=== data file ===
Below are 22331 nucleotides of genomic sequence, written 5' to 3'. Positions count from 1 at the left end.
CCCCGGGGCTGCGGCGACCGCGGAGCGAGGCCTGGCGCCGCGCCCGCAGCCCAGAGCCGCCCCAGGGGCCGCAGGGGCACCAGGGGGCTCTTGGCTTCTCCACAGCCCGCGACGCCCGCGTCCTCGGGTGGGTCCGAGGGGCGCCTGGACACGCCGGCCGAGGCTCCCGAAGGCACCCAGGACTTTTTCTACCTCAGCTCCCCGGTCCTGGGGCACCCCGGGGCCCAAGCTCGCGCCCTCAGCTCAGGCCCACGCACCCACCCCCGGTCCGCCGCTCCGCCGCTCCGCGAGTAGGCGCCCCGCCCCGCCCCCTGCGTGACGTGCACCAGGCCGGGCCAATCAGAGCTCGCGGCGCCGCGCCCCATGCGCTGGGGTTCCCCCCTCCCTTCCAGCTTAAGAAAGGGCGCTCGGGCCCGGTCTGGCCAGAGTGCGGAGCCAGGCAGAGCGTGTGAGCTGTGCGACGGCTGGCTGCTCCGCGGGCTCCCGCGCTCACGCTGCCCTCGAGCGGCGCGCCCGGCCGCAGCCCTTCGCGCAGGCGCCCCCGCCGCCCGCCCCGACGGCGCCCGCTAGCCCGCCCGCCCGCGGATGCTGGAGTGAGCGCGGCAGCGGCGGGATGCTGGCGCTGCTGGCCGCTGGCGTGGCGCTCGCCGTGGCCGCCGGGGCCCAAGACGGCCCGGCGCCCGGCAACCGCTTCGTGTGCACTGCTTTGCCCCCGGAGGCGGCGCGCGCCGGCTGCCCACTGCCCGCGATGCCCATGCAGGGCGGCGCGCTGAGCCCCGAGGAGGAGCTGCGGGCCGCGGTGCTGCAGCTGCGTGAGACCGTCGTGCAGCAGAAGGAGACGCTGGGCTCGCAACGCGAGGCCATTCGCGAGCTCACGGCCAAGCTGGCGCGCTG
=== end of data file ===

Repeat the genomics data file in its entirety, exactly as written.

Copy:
Below are 22331 nucleotides of genomic sequence, written 5' to 3'. Positions count from 1 at the left end.
CCCCGGGGCTGCGGCGACCGCGGAGCGAGGCCTGGCGCCGCGCCCGCAGCCCAGAGCCGCCCCAGGGGCCGCAGGGGCACCAGGGGGCTCTTGGCTTCTCCACAGCCCGCGACGCCCGCGTCCTCGGGTGGGTCCGAGGGGCGCCTGGACACGCCGGCCGAGGCTCCCGAAGGCACCCAGGACTTTTTCTACCTCAGCTCCCCGGTCCTGGGGCACCCCGGGGCCCAAGCTCGCGCCCTCAGCTCAGGCCCACGCACCCACCCCCGGTCCGCCGCTCCGCCGCTCCGCGAGTAGGCGCCCCGCCCCGCCCCCTGCGTGACGTGCACCAGGCCGGGCCAATCAGAGCTCGCGGCGCCGCGCCCCATGCGCTGGGGTTCCCCCCTCCCTTCCAGCTTAAGAAAGGGCGCTCGGGCCCGGTCTGGCCAGAGTGCGGAGCCAGGCAGAGCGTGTGAGCTGTGCGACGGCTGGCTGCTCCGCGGGCTCCCGCGCTCACGCTGCCCTCGAGCGGCGCGCCCGGCCGCAGCCCTTCGCGCAGGCGCCCCCGCCGCCCGCCCCGACGGCGCCCGCTAGCCCGCCCGCCCGCGGATGCTGGAGTGAGCGCGGCAGCGGCGGGATGCTGGCGCTGCTGGCCGCTGGCGTGGCGCTCGCCGTGGCCGCCGGGGCCCAAGACGGCCCGGCGCCCGGCAACCGCTTCGTGTGCACTGCTTTGCCCCCGGAGGCGGCGCGCGCCGGCTGCCCACTGCCCGCGATGCCCATGCAGGGCGGCGCGCTGAGCCCCGAGGAGGAGCTGCGGGCCGCGGTGCTGCAGCTGCGTGAGACCGTCGTGCAGCAGAAGGAGACGCTGGGCTCGCAACGCGAGGCCATTCGCGAGCTCACGGCCAAGCTGGCGCGCTG